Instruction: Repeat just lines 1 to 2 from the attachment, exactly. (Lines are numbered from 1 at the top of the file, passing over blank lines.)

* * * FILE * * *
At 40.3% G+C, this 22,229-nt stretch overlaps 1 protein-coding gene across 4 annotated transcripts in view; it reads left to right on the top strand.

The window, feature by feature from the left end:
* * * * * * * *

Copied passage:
At 40.3% G+C, this 22,229-nt stretch overlaps 1 protein-coding gene across 4 annotated transcripts in view; it reads left to right on the top strand.

The window, feature by feature from the left end: